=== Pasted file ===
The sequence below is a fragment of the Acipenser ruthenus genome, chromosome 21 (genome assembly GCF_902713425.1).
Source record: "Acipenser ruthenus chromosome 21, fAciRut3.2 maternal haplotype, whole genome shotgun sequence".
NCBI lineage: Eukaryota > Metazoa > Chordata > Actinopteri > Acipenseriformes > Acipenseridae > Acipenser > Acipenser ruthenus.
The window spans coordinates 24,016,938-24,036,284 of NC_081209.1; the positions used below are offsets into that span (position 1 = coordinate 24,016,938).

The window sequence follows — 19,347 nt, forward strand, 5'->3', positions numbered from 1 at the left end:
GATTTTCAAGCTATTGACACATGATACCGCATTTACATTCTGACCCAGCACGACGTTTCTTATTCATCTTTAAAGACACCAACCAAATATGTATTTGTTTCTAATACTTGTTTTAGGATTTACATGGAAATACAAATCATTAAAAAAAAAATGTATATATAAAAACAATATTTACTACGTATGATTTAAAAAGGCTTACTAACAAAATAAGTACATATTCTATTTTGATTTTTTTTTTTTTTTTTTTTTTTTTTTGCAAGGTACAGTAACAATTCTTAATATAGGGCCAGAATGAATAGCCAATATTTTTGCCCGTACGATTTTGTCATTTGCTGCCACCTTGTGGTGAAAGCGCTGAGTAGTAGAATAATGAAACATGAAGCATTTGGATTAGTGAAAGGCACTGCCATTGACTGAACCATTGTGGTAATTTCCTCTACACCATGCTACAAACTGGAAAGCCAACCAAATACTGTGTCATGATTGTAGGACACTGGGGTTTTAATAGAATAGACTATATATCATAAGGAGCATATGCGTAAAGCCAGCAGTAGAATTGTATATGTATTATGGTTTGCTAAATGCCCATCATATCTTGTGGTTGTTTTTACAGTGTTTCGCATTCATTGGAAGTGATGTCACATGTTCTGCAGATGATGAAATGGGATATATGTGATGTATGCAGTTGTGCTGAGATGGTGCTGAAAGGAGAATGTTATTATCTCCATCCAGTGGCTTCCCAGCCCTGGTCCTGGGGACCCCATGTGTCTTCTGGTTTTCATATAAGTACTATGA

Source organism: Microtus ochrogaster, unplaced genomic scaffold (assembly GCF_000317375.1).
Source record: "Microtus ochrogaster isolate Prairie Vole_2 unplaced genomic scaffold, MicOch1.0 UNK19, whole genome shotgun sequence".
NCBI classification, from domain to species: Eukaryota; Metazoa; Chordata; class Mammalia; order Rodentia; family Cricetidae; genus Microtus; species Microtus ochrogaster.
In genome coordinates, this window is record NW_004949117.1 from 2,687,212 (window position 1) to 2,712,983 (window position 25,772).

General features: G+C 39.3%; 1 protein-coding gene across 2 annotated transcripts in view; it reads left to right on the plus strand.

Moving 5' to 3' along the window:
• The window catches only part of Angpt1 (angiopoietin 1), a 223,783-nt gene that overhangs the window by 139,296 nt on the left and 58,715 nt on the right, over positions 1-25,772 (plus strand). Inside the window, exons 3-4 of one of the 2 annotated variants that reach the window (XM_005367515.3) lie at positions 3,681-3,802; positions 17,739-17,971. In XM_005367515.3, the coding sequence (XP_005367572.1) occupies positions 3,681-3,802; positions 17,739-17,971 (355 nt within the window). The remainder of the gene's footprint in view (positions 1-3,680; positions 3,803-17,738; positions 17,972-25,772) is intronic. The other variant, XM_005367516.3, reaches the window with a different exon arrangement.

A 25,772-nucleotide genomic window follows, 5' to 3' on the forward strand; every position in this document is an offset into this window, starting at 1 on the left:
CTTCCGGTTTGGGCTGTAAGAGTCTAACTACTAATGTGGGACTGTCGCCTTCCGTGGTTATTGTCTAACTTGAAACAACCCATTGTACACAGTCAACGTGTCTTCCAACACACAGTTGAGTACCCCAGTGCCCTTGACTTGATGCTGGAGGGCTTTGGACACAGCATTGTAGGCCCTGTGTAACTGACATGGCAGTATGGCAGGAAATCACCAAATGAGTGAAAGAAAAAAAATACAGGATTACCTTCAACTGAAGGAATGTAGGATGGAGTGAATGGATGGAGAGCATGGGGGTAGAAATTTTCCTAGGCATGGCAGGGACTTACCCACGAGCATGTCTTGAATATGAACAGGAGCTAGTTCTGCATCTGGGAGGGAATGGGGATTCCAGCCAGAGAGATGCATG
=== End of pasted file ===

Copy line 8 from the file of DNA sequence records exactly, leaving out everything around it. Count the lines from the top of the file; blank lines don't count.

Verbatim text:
Source record: "Microtus ochrogaster isolate Prairie Vole_2 unplaced genomic scaffold, MicOch1.0 UNK19, whole genome shotgun sequence".